Am’re has an extensive history of being an organist and pianist for local churches and community events. He enjoys any opportunity to engage in meaningful experiences and is passionate about making a positive impact on the next generation of musicians.
Am’re’s accomplishments include being a recipient of the Next Gen Under 30 award and a Sphinx Connect Fellow for 2020. Am’re is a member of National Association for Music Educators, Kappa Kappa Psi National Honorary Band Fraternity Inc. and Phi Mu Alpha Sinfonia Fraternity of America Inc.
Zero Quarter: I have loved Historically Black College and University (HBCU) bands and their style of marching and playing as far back as I can remember. I particularly enjoy the invigorating energy that bands bring to each performance that compels audiences to move, dance and shake!
Bands often march to the stadium prior to a football game and get situated. If there’s enough time, there’s an exchange of music back and forth between the two bands. This is called the “zero quarter.” Bands can be heard playing warm-ups, chorales, marches or even pop tunes. The zero quarter is a time to get used to how the ensemble sounds in the space, warm-up and size up their competition across the field. Zero Quarter draws inspiration from this event of the same name.
You can find chromatic passages, scalar passages, and a number of different articulations that serve as ways to warm up wind bands and also demonstrate the style of HBCU marching bands.
– Program Notes by composer
Yosuke Fukuda (b. 19 April 1975, Suginame, Tokyo) is a Japanese composer and oboist.
As a boy he made all music because he played a synthesizer. At age 11 he began to write, first small compositions and arrangements with the help of the multimedia capabilities of his computer. At age 12 he arranged works by Claude Debussy for synthesizer. In the junior high school, he became familiar with instruments and band and their music. It was then that he wrote his first work for that medium and arranged works by famous masters of the band.
In 1991, he began his research in the field of the synthesizer and the multimedia capabilities of the computer simultaneously. In 1994 he graduated from the high school and was first employed in a music business, but he composed further, especially for the theater, opera, dance-company, and for television. In 1999 he was appointed president of the Desital Wonderland, DAW Product.
Crescent Moon was commissioned by Honan High School Wind Orchestra in Tokyo. It was revised by adding two percussionists to a brass sextet to give more depth and dimension to both harmony and sound.
I thought to have the piece feel mystical while observing a sword-shaped moon brightly shining in the night sky, considering spirituality inspired by the moon.
Starting with serenity, gradually growing in power to an Allegro, guided by rhythms with Japanese drums and percussive dances, the theme of the crescent moon appears and retreats. The rhythm intensifies as the melody intertwines, fragility and intensity spiral and build to the climax.
– Program Notes by composer
Randall D. Standridge (b. 1976, Little Rock, Ark.) is an American composer and arranger.
Randall Standridge received his Bachelor of Music Education degree from Arkansas State University. During this time, he studied composition with Tom O’Connor, before returning to Arkansas State University to earn his master’s in music composition, studying with Tom O’Connor and Tim Crist. In 2001, he began his tenure as director of bands at Harrisburg High School in Harrisburg, Arkansas. He left this post in 2013 to pursue a career as a full-time composer and marching arts designer.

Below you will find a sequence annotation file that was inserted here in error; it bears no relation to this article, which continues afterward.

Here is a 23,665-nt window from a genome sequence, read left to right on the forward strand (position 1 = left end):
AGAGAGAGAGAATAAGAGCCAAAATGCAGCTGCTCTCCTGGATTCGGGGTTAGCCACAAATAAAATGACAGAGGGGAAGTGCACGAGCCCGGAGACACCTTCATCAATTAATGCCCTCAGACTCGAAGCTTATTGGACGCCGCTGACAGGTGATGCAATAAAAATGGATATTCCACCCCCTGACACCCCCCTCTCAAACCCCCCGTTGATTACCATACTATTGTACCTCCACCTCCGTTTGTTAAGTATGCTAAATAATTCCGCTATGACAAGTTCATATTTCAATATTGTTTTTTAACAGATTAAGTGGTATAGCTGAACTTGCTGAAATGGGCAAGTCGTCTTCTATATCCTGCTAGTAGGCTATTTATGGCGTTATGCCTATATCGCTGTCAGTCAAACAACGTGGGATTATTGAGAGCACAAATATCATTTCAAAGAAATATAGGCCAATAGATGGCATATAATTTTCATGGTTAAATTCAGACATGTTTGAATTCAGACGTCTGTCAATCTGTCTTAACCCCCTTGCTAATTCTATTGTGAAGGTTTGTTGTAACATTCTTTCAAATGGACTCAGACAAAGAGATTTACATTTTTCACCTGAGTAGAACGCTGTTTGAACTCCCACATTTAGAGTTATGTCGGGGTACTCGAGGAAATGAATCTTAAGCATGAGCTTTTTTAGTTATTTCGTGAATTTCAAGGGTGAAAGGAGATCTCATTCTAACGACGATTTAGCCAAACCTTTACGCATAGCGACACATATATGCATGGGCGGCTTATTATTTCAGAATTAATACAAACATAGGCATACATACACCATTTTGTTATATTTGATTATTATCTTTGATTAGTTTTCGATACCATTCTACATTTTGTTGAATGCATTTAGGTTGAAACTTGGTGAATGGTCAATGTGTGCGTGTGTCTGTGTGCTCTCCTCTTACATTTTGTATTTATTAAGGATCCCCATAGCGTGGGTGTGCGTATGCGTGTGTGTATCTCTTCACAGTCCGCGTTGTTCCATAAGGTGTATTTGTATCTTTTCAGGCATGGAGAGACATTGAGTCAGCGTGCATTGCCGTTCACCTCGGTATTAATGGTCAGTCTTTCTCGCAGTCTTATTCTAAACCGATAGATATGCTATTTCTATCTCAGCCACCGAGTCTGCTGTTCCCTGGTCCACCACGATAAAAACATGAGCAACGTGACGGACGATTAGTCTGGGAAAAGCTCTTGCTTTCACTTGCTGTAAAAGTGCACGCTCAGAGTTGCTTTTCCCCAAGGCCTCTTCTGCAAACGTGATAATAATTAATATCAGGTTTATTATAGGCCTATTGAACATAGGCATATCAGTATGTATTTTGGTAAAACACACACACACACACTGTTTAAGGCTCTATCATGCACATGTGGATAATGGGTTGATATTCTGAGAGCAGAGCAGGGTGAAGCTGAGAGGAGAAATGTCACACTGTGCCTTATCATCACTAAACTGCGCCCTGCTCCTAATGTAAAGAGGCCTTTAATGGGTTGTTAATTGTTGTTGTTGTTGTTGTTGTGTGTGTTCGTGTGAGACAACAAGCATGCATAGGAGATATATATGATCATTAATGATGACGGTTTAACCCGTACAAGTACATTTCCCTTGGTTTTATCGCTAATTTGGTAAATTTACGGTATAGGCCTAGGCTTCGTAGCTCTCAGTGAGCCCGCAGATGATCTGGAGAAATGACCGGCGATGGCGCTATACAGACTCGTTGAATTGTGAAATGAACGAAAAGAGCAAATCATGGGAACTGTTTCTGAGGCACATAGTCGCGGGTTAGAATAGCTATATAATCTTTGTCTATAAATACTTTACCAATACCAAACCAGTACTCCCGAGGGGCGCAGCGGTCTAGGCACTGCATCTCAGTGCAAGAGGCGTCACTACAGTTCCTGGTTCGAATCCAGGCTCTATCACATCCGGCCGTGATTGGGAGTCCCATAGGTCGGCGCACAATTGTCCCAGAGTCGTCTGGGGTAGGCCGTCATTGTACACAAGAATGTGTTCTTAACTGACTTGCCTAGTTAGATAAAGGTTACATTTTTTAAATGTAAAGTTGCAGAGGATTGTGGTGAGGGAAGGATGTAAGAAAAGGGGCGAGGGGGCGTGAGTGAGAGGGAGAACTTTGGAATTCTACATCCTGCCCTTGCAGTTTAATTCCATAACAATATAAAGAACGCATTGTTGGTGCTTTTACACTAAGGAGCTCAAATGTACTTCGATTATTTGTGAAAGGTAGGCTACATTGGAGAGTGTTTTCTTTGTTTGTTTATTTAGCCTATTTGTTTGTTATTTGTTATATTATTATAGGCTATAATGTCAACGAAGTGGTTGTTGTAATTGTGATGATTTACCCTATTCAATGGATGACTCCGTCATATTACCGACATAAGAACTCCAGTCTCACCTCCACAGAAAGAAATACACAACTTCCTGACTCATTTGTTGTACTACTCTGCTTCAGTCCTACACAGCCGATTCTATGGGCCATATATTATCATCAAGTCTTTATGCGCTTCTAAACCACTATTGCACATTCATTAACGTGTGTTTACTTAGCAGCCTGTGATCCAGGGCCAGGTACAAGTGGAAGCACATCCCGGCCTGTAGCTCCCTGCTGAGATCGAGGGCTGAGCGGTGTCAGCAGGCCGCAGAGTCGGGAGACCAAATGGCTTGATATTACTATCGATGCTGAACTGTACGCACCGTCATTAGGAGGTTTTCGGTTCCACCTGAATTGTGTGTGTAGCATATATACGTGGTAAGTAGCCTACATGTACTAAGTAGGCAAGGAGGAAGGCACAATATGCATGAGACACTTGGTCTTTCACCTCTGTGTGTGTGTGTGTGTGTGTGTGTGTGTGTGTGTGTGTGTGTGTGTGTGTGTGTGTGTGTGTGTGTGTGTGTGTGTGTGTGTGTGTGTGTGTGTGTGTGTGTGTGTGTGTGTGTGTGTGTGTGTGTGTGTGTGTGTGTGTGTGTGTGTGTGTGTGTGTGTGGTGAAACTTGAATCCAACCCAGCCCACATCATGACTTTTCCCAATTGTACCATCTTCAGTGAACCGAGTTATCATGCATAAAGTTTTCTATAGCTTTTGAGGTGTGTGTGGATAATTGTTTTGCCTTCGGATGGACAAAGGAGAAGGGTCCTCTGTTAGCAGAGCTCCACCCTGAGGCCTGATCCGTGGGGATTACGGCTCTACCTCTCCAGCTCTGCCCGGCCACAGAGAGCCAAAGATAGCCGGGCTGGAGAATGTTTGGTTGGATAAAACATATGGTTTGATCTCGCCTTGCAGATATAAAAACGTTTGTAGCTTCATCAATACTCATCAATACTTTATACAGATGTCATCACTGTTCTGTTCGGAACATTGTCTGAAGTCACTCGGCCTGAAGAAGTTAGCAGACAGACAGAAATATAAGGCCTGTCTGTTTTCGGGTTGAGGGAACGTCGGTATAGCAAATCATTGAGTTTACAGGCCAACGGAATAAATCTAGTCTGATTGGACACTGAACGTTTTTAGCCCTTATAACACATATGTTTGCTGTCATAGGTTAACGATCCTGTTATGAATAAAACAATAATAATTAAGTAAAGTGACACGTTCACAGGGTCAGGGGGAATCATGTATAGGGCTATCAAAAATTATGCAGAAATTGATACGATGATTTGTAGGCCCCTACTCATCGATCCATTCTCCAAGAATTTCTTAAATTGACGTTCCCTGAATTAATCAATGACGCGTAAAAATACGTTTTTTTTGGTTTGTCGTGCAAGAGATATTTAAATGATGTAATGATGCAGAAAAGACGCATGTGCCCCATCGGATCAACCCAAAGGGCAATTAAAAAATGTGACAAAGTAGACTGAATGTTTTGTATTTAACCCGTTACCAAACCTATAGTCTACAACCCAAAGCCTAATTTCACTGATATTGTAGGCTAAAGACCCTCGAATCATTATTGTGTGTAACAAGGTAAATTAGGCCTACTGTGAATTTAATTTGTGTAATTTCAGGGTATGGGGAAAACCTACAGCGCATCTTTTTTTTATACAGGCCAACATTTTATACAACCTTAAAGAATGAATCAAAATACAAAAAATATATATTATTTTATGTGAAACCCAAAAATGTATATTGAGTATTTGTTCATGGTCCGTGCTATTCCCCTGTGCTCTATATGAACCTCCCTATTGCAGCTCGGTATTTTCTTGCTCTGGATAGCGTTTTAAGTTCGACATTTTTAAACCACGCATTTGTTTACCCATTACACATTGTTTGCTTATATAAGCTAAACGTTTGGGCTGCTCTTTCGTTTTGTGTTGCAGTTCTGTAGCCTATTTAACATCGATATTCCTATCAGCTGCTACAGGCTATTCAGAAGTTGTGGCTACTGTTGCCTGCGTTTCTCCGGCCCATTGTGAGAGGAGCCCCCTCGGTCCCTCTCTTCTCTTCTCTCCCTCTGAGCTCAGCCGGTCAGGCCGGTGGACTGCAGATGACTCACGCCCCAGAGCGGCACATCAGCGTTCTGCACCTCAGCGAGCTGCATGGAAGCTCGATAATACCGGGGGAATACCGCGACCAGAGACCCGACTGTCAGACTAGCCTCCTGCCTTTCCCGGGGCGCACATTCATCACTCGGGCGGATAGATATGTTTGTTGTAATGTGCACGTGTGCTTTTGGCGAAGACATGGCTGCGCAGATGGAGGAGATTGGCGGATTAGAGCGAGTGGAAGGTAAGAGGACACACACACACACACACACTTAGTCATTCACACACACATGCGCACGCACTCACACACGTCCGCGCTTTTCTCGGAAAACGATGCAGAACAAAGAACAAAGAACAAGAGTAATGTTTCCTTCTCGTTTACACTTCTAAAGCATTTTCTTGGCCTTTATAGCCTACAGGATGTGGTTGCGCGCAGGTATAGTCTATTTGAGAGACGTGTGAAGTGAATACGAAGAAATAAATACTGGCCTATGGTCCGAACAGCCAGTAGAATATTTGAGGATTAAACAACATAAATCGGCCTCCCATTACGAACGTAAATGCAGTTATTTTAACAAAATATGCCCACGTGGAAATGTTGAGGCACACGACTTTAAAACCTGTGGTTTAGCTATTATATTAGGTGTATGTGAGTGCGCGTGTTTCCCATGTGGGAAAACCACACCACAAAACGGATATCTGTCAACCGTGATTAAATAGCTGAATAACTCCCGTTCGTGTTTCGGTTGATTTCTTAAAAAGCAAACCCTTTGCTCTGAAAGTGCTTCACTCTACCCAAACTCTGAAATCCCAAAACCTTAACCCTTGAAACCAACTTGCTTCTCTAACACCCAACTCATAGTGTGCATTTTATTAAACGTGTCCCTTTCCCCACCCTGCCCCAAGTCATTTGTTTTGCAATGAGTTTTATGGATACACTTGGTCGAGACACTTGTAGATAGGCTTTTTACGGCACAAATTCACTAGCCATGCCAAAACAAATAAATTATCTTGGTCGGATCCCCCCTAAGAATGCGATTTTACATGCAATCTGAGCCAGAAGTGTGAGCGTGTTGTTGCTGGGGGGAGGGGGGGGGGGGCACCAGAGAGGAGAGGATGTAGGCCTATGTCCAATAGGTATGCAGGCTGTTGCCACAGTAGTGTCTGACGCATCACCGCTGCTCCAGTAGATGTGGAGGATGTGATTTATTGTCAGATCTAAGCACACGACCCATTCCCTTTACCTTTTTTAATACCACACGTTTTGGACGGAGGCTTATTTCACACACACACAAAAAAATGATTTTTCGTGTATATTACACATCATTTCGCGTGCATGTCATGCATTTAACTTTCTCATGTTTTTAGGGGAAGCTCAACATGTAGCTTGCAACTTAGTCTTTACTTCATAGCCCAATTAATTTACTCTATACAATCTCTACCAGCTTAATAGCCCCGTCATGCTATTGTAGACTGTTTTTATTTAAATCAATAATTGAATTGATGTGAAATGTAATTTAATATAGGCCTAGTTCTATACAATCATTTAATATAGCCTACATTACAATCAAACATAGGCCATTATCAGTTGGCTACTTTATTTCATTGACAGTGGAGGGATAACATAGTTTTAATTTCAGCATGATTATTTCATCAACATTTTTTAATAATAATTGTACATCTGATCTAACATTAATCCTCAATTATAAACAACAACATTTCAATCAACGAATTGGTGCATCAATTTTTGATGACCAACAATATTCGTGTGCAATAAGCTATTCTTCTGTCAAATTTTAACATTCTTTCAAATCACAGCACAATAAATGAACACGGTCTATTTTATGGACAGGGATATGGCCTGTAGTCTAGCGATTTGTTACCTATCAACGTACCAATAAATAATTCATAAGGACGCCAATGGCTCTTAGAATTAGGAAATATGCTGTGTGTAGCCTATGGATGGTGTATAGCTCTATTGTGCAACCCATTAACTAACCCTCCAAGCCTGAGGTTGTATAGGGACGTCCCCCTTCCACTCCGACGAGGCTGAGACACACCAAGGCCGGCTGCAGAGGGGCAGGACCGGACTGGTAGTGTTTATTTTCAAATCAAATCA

Mr. Standridge’s music is performed internationally. He has had numerous works selected to the J.W. Pepper’s editor’s choice. His compositions Snake Charmer, Gently Blows the Summer Wind, and Angelic Celebrations have been included in the Teaching Music Through Performance in Band series. He has had numerous works performed at the prestigious Midwest Clinic in Chicago, Illinois. His work Art(isms) was premiered by the Arkansas State University Wind Ensemble at the 2010 CBDNA conference in Las Cruces, New Mexico, and his work Stonewall: 1969 was premiered at the National LGBA conference in 2019. Mr. Standridge is also a contributing composer for Alfred Music’s Sound Innovations: Ensemble Development series.
In addition to his career as a composer, Mr. Standridge is the owner and editor of Randall Standridge Music, LLC and Grand Mesa Marching. He is in demand as a drill designer, music arranger, and color guard designer for the marching arts, as well as a freelance artist/photographer and writer.
My musical tastes are wildly eclectic. One moment, you might find me enjoying Beethoven’s symphonies and the other you might find me head-banging to Iron Maiden. I have never been a musical snob and I value and love the entire array of sounds, rhythms, and textures that the world of music, in all its forms, has to offer.
One genre I have a particular affection for is mambo. Being introduced to the style when I was in high school, I was enchanted with the melodies, rhythms, and excitement that it generates. As I dug more deeply into the style, I was introduced to the work of Yma Sumac, Tito Puente, Pérez Prado, and others. I was absolutely enchanted.
Havana Nights is a concert work for wind ensemble, but it was also conceived as a short ballet. The action takes place in the mambo clubs of Havana as our heroine (Havanna) dances her way through the night life. She encounters another young dancer and the two begin a flirtatious, seductive conversation through the art of movement. As the ballet comes to a close, Havanna casts one final, gleeful look at her would-be suitor before escaping into the night.
This work was commissioned by District 10 of the Ohio Music Educators Association for their 2018 District 10 OMEA Honor Band. I would like to thank them for trusting my creativity and allowing me to create something “entirely else” for wind ensemble. Thank you for letting me use my musical voice.
Also, this work is dedicated to one of my composition professors, Dr. Tom O’Connor. I absolutely could not have done any of this without your guidance, advice, and encouragement. I am forever in your debt.
Peace, Love, and Music.
– Program Notes by composer
SYMPHONIC BAND PERSONNEL
Students are listed alphabetically.
They all have unique flex part assignments tonight; hence, they all serve as principal players.
Camryn Lagaly (alto)
Trey Pomeroy (alto)
Jeron Fishburn (bari)
Devin Erwin-Acker (tenor)